While the actions that are needed to support equality, and who is responsible for implementing them, depends on the form of service delivery and local context, there are generic steps that can almost always be taken in any setting – community-based, private, government or self-supply service delivery models.

  1. Monitor equality of water services on an ongoing basis: Monitoring data can reveal the extent to which intra-community inequalities exist and create an evidence base for local government to make informed decision.
  2. Commit financing to ensure that services are affordable for all: The poorest households in a community may require financing mechanisms to connect them to a service or support their access to water points.
  3. Proactively meet the needs of people with different physical, sensory, and cognitive abilities: Inclusive decision-making is critical for designing water supplies that enable people to safely and comfortably access water.
  4. Put in place contractual and regulatory safeguards, and support social accountability: Methods for formalising incentives and accountability of the delivery of equitable water services require more attention.
  5. More effectively address inclusion of women as rural water managers: Gender equality in water decision-making is about more than just a more functional service – it’s also an entry point to strengthening the equality of gendered relationships in general.

     

     

    About the Author: Dr Jeremy Kohlitz is a Water, Sanitation, and Hygiene (WASH) researcher at the Institute for Sustainable Futures, University of Technology Sydney. His research focuses on the equitable delivery of rural water, rural sanitation, and urban sanitation services in the Asia-Pacific region, and impacts of climate change on WASH.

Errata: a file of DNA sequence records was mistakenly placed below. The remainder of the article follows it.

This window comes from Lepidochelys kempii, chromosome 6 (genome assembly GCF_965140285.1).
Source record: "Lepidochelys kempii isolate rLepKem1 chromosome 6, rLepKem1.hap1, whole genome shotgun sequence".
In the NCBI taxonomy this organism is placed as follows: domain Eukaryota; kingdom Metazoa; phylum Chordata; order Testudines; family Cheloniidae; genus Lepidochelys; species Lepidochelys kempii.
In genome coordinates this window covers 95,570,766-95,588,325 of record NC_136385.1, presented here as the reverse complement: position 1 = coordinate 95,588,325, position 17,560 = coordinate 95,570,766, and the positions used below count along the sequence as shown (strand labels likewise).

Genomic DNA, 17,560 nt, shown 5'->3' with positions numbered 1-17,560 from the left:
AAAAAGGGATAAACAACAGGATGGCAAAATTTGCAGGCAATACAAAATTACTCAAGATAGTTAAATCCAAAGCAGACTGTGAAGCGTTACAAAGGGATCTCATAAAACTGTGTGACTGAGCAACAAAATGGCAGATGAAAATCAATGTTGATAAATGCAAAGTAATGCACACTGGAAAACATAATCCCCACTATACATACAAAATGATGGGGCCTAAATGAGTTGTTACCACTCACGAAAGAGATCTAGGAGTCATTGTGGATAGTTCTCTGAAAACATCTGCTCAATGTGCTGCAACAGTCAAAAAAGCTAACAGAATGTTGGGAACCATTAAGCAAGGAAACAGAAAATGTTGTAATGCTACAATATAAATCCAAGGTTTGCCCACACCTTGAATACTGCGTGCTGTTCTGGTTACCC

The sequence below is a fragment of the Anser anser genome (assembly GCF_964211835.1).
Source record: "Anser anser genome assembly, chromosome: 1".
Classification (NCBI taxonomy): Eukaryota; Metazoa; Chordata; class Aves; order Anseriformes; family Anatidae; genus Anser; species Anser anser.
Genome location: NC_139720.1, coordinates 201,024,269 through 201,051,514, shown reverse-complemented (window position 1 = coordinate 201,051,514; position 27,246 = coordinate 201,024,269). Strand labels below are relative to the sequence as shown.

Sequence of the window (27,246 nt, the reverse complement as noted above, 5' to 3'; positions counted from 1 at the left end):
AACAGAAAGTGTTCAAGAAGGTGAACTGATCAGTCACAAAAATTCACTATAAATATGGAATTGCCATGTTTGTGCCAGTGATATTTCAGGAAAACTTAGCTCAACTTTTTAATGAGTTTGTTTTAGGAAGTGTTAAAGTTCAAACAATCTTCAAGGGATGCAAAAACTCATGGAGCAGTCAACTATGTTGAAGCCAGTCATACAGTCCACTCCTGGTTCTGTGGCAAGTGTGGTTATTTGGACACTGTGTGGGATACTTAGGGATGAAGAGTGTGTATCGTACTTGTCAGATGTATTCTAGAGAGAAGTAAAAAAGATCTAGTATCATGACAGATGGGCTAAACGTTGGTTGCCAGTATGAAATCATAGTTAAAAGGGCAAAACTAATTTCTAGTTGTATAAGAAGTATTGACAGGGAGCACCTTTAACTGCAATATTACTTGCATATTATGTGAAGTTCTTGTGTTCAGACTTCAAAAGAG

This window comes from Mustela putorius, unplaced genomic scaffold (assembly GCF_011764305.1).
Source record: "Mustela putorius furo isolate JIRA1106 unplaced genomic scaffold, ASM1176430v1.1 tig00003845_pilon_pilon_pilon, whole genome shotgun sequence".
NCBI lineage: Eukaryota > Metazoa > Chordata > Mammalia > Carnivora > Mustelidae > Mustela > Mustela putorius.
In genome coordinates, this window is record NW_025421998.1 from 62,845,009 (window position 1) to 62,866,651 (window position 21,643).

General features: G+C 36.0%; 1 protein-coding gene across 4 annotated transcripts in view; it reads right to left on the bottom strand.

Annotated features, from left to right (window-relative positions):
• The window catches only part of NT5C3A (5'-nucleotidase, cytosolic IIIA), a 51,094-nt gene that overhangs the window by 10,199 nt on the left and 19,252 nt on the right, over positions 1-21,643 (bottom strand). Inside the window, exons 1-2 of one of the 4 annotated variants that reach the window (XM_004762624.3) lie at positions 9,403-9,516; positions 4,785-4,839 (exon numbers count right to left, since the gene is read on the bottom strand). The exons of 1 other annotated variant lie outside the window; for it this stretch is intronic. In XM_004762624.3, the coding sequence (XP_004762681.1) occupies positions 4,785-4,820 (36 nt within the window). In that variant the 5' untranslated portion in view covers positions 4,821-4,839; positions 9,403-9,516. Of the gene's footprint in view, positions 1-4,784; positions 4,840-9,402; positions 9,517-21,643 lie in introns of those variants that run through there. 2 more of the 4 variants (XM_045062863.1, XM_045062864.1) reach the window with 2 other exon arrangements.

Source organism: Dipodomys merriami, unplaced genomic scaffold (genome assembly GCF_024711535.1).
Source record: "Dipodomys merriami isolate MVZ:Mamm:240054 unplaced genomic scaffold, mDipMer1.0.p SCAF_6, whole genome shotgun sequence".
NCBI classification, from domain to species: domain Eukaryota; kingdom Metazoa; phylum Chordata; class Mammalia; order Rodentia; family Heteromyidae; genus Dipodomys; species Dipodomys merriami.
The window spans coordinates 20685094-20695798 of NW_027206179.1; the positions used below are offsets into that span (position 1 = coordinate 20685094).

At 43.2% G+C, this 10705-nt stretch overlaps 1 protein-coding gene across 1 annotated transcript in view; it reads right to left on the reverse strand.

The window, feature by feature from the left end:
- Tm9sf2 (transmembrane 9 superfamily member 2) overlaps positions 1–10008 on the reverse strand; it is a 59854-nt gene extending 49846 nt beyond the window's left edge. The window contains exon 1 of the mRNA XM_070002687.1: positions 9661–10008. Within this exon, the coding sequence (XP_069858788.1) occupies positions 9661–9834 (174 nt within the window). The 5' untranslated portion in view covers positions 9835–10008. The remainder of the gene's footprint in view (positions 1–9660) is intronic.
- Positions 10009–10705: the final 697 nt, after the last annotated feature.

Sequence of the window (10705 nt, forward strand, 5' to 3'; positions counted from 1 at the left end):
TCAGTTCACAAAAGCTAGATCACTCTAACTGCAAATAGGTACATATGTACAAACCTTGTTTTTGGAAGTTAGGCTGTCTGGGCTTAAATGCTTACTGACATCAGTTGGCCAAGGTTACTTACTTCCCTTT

Banner photo: A community water committee and users convene in Nepal (ISF-UTS/Jeremy Kohlitz)

    Notes
    [1] Titled, Sustainable services for whom? Ensuring rural water service delivery supports equality, this joint publication is available in the form of a summary (8-page brief) and a (learning) paper. The learning paper offers a more comprehensive documentation of lessons and insights from recent learning and research activities in rural water and supply services, conducted jointly by SNV and ISF-UTS, and supported by the Australian Department of Foreign Affairs and Trade’s Water for Women Fund. It was published as part of Nepal’s BFL - Inclusive and Sustainable Rural Water Supply Services project.
    [2] Term used by higher castes towards people from lower castes, intended to be condescending.
    [3] SNV Nepal and CBM Australia, WASH experiences of people with disabilities: Beyond the Finish Line formative research. Kathmandu, SNV Nepal and CBM Australia, 2019.
    [4] B. Banks and S. Furey, ‘What’s working, where, and for how long: A 2016 water point update’, 7th RWSN Forum. Abidjan, Rural Water Supply Network (accessed 17 August 2020). | T. Foster, S. Furey, B. Banks and J. Willetts, ‘Functionality of handpump water supplies: a review of data from sub-Saharan Africa and the Asia-Pacific region’, International Journal of Water Resources Development, 2019, pp.1–15.
    [5] N. Carrard, B. Madden, J. Chong, M. Grant, T.P. Nghiêm, L.H. Bùi, H.T.T. Hà and J. Willetts, 'Are piped water services reaching poor households? Empirical evidence from rural Viet Nam', Water Research, vol. 153, 2019, pp.239-250.
    [6] B. van Koppen, V.C. Rojas and T. Skielboe, ‘Project politics, priorities and participation in rural water schemes’ Water Alternatives, vol. 5, no. 1, 2012, p.37.